Cafe Bookshelf: Cadel Evans - Close to Flying

Title: Cadel Evans - Close to Flying
Author: Rob Arnold, Cadel Evans
Publisher: Hardie Grant
Pages: 304
Strengths: very well written (for a sports bio); interesting sections from Chiara, mum, old coaches and other riders (Damian Grundy, Hendrik Redant, Dario Cioni, Matt Lloyd, Charlie Wegelius...), gives a thorough picture of Cadel's early life, formative years as a cyclist and his family.  Not too cycling-geek heavy for non-cycling readers.
Weaknesses: a cycling geek might want more racing anecdotes, very occasionally the odd sentence is a bit drippy.
Rating: 4/5

More on the flip...

Well, at least one person asked for a review (of my personally signed copy, no-less!), so here it is.  Co-written with Rob Arnold (who edits the Australian Ride Cycling Review magazine, which, incidentally is an excellent magazine), the book charts Cadel's life from birth and early childhood up to his World Championship win in 2009.  Rob's narrative is very well written, and is interspersed with sections from other individuals (mainly Cadel, with a supporting cast listed above).  These sections were highlights - very personal opinions and recollections of Cadel.

Other interesting tidbits:

* his mum wrote a very personal and harrowing account of Cadel being kicked in the head by a horse when aged 8, suffering a depressed skull fracture and likely brain injury. He was air-retrieved from the country to a major hospital, and was given a pretty bleak prognosis while in intensive care, but slowly recovered.  (side note: the Neurosurgeon who operated on Cadel is my wife's friend's uncle!  Three degrees of separation!)

* his early MTB days - I enjoyed this section as this was when I first became a Cadel fan.  As a 17 year old kid he came 5th at a World Cup race.  Some great pics of him wearing a special red/blue jersey as leader of both the under-23 and senior World Cup series.  He really was very skinny in his MTB days (and nicknamed "The Lung")!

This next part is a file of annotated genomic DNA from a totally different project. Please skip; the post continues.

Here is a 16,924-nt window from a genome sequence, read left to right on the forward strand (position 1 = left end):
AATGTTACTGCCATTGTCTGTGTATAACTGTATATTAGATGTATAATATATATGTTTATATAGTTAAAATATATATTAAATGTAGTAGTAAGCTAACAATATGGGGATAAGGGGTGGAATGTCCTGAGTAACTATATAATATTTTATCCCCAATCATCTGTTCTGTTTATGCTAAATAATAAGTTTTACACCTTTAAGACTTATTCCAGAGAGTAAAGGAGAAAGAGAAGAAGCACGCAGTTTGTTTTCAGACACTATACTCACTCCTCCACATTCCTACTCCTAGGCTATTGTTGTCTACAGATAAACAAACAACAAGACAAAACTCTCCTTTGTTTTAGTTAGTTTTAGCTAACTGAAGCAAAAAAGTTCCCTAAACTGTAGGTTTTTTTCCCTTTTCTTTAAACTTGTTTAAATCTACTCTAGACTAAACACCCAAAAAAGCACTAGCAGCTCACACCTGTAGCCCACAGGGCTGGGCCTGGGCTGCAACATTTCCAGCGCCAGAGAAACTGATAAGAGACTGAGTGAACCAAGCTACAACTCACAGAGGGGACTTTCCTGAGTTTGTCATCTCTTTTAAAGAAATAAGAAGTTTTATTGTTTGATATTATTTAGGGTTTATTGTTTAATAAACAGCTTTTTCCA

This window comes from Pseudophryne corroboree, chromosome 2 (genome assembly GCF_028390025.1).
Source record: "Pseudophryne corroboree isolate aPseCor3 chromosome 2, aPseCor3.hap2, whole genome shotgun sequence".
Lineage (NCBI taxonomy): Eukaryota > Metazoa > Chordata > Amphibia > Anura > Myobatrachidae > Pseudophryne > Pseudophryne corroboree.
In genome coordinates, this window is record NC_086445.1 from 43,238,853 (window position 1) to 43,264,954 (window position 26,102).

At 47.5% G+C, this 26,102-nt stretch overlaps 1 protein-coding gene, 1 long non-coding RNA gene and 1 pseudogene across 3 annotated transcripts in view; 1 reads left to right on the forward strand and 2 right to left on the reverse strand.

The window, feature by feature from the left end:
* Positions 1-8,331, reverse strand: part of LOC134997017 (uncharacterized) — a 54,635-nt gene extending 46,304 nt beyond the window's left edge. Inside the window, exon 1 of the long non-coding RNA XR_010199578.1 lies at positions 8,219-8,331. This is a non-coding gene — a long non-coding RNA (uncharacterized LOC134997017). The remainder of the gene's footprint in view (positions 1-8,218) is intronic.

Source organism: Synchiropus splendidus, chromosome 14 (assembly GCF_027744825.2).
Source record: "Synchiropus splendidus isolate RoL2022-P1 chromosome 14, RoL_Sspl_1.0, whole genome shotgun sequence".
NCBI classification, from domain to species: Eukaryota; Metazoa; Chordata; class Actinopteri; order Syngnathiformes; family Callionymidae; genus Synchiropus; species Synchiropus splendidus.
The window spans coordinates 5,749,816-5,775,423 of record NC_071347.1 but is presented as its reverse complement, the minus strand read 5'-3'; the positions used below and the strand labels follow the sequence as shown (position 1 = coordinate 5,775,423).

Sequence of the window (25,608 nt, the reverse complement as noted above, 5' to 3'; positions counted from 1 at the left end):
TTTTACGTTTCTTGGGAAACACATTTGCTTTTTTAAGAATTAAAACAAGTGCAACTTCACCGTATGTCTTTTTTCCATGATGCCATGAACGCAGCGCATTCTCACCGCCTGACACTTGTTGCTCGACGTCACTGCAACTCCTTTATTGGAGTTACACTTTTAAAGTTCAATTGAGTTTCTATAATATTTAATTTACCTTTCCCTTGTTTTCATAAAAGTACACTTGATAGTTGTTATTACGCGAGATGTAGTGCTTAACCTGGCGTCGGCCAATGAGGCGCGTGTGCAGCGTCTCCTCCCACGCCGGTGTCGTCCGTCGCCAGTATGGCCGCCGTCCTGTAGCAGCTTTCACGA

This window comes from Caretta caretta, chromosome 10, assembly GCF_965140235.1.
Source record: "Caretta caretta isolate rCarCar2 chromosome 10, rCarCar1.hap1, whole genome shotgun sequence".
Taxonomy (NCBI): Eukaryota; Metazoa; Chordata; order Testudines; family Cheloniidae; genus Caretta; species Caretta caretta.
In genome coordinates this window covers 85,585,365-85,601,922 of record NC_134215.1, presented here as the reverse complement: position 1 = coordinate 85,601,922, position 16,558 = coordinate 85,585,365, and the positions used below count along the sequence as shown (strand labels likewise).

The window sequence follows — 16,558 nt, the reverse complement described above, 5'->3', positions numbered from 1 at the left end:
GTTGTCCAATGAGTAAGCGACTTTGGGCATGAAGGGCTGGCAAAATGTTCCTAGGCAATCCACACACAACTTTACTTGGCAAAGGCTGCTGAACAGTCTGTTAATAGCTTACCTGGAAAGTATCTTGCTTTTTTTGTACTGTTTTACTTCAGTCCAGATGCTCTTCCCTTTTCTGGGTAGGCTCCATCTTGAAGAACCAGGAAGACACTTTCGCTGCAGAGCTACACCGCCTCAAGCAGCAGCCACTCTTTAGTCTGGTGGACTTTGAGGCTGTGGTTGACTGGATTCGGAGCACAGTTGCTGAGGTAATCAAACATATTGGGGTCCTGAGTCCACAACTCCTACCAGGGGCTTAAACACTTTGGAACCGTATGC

* Dario Cioni (who was an MTB rival, but teammate at Mapei and then Lotto) writing about Cadel's bonk while in Pink at the Giro.

* Heiko Salzwedel (Australian coach) let him try Robbie McEwen's TT bike at the 1995 Worlds.  He'd never ridden a TT bike before, but still came 3rd in the juniors.

* lovely section of his meeting and courting Chiara, and their relationship.

* Chiara's section on the World Championships - a great read (an edited version is in Chiara's section of Cadel's website).  She writes very well for someone for whom English is not their first language.  (I may have just massacred the grammar of that last sentence...)

I guess most cycling books now get compared to Lance's "It's Not About the Bike" or "Every Second Counts".  This one isn't as chest-beatingly full of polemica, but gives the reader a fairly full picture of Cadel, his persona and his background.  There are some cycling anecdotes, but not an onerous amount - it doesn't follow each tour stage in excruciating detail, nor give detail of cycling equipment, or too much on the behind-the scenes side of the *-Lotto team.  (Compared to say Michael Barry's "Inside the Postal Bus" - different intent, different kind of book.)  It stays away from being critical or controversial, which may be a good or bad thing.

Worth reading?  Yes.  Well written and easy to read?  Yes.  But I am a fan of his.  However, I think that even if you like pro cycling in general (and why else would you be at PodiumCafe?), you will find this of interest.  Cadel seems to polarise people and he generates a lot of chat on various cycling forums - this book gives good insight into why he is the way he is.

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